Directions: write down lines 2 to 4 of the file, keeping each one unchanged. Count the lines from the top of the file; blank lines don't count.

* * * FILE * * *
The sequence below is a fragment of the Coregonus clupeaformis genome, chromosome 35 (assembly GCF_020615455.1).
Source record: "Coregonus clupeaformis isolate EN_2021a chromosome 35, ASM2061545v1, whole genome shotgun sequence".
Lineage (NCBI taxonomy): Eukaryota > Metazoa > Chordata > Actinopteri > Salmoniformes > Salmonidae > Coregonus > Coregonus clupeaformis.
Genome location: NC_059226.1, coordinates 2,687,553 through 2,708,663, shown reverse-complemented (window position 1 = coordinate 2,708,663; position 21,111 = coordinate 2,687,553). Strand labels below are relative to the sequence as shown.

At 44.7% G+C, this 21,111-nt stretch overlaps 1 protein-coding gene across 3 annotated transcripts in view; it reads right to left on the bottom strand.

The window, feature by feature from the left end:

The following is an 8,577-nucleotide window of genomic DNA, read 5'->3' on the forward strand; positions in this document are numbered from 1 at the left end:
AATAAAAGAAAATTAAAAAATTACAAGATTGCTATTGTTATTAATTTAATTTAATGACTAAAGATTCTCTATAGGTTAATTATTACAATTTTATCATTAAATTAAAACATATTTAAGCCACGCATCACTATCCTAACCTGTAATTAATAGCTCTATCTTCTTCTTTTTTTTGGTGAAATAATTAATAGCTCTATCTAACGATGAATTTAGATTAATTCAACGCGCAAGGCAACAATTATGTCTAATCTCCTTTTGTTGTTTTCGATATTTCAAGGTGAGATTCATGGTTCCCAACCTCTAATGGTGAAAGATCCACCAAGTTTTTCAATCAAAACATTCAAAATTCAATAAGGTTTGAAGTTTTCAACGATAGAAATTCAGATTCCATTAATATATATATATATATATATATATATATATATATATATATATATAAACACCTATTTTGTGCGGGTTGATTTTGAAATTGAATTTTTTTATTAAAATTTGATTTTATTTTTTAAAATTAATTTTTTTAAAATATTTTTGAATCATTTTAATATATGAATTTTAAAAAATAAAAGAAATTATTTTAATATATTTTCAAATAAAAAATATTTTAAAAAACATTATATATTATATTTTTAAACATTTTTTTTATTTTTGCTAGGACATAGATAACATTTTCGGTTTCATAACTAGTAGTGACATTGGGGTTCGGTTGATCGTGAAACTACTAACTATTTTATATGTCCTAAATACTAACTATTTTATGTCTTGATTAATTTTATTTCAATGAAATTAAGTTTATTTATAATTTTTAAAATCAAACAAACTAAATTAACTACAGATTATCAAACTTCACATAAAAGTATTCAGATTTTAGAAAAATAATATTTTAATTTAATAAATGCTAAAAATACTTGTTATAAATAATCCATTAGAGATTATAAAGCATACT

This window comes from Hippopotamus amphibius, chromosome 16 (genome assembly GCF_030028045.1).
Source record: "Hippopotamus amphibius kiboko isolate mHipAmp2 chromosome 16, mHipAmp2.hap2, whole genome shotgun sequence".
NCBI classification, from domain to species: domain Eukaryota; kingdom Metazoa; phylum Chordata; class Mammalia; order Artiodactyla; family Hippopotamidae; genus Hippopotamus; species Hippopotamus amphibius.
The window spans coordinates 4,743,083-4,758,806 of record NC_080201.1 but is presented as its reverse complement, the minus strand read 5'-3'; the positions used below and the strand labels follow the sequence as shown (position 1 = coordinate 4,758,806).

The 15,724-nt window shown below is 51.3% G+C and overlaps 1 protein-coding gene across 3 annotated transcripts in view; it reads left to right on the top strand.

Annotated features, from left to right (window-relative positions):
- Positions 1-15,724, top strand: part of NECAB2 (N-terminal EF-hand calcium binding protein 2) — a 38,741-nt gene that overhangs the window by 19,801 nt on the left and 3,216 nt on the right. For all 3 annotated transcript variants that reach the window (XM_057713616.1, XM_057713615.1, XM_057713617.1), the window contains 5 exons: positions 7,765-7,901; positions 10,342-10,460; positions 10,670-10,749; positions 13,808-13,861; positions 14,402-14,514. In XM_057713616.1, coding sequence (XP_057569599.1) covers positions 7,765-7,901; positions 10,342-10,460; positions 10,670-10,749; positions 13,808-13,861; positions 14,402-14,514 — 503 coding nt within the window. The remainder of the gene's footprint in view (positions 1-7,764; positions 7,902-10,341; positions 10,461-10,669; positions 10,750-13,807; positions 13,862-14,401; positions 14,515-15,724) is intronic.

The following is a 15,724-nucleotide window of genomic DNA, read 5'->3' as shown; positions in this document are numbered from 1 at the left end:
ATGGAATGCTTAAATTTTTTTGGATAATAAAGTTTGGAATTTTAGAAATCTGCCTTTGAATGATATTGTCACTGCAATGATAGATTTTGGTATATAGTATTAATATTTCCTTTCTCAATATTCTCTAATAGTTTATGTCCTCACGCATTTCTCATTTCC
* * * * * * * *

Source record: "Coregonus clupeaformis isolate EN_2021a chromosome 35, ASM2061545v1, whole genome shotgun sequence".
Lineage (NCBI taxonomy): Eukaryota > Metazoa > Chordata > Actinopteri > Salmoniformes > Salmonidae > Coregonus > Coregonus clupeaformis.
Genome location: NC_059226.1, coordinates 2,687,553 through 2,708,663, shown reverse-complemented (window position 1 = coordinate 2,708,663; position 21,111 = coordinate 2,687,553). Strand labels below are relative to the sequence as shown.